Coronavirus and the Prisoner's Dilemma a criminal defense lawyer's take.

 

I am going to talk about a thing that is come up in the news its all over the world right now. I'm talking about the coronavirus and how that is impacting the criminal justice system. I am going to confine this to the county I predominately practice in, Johnson County, Kansas. Now what's happening in Johnson County is they are basically shutting everything down. All non-essential hearings are getting moved. All jury trials are getting moved. Basically everyone's case is getting kicked down the road until the coronavirus sweeps through and we figured out what is going to happen. The idea being that we don't want to get a lot of people to court to make decisions on cases or to do anything that might help spread the coronavirus. Now the only hearing that are still going on are, "essential hearings" things like, if someone is arrested and we need to have a hearing on their bond so that they can get themselves out of jail. Any hearings that might, "get someone out of jail" are the hearings that are still taking place. How each court is handling these type of cases is different. Some have moved to video, some are still having in person hearings, regarless they are trying to minimize human contact. That is how our county is addressing the coronavirus. You can look at the press releases for Johnson county, call your lawyer for more specific information on your case. The very long story short is that everyone's case is getting moved until the court has a chance to figure out what is the best course of action.

To further discuss the coronavirus it makes me think about this problem that we talked about in law school called the prisoner's dilemma. I think that it illustrates how we all need to act together to get the best outcome in this unprecedented situation. Now the prisoner's dilemma begins when two people get arrested for a crime. When both of these two are sitting in the back of the police cruiser on the way to the police station they look at each other and say, "They can't prove anything unless one of us talks, so just keep your mouth shut and we will be fine." When the two defendants get to the police station, the police divide them up and put them in two different conference rooms. A detective comes in and starts asking questions, then starts putting pressure on each of the defendants. Saying something along the lines of, "Your partner is spilling his guts in the next room, you better start talking or hes gonna get the deal and your going to get sold down the river." This change in the plan puts each individual in a unique situation. It was originally in the groups best interest to just keep their mouth shut, but when the proposal of one betraying the other is interjected, it changes the paradigm. Now each individual starts thinking that betraying the other is in his self-interest. So it puts each person at odds with himself and the other. If he keeps the original plan he may get betrayed, if he betrays the other then he also may be acting against his interest because is going to get into some trouble as opposed to the possibility of no trouble if he just keeps his mouth shut. The only way that both of the defendants are going to get out of this is if they both act in the collective interests and at the same time their own self interest. Aka; keeping their mouths shut.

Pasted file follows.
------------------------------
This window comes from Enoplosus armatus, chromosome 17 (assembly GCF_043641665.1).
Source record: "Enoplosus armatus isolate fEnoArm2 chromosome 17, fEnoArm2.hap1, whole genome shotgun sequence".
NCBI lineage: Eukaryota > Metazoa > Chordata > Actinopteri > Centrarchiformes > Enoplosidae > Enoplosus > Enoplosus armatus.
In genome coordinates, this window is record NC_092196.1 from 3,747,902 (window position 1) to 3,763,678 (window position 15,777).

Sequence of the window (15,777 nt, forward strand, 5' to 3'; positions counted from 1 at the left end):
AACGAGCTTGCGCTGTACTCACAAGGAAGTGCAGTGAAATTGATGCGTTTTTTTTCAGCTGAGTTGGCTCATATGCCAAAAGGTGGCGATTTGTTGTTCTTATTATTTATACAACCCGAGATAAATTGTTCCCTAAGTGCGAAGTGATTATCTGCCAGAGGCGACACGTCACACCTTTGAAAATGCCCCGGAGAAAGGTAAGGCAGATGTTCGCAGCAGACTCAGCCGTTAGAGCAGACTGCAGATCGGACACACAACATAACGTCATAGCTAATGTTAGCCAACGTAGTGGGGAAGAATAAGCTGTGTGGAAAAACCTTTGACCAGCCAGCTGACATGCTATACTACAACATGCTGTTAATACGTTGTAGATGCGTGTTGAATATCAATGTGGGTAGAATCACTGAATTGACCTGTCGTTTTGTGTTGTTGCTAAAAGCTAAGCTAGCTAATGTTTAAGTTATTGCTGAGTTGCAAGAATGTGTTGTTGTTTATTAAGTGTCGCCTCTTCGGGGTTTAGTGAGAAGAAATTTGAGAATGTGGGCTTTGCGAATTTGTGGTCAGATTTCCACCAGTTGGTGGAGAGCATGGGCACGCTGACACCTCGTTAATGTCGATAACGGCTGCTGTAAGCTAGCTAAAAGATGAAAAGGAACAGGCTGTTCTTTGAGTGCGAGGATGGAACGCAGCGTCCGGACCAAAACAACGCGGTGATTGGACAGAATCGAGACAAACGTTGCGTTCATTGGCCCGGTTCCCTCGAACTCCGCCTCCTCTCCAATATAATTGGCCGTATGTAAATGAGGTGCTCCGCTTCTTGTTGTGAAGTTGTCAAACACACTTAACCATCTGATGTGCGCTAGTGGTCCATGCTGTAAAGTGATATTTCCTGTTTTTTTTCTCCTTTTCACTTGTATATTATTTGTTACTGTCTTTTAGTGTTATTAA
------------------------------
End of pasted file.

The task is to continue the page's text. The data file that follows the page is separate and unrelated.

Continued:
Now I think this is mirrored in our ability to deal with the coronavirus. If everyone would just act in everyone's collective interest they would also be acting in their own self interest at the same time, because the coronavirus transmission would slow rapidly. But when people, like the guy in the prisoner's dilemma, start to act under the changed paradigm and begin to act in what they believe is their "own self-interest" what they are actually doing is acting counter to their own self-interest. If a person ignores the social-distancing orders and goes out and tries to do something that might let them get ahead of others that are abiding by the rules, they may think they are operating in their own self-interest. In reality, those people are operating against their own self interest because they are subjecting themselves and others to infection and a possible prolonging of the orders for social distancing because the virus spreading will still continue.

So when you are looking at this time period when we are supposed to isolate ourselves. It makes sense to follow the rules and stay home, no matter how disruptive or how difficult it may be.


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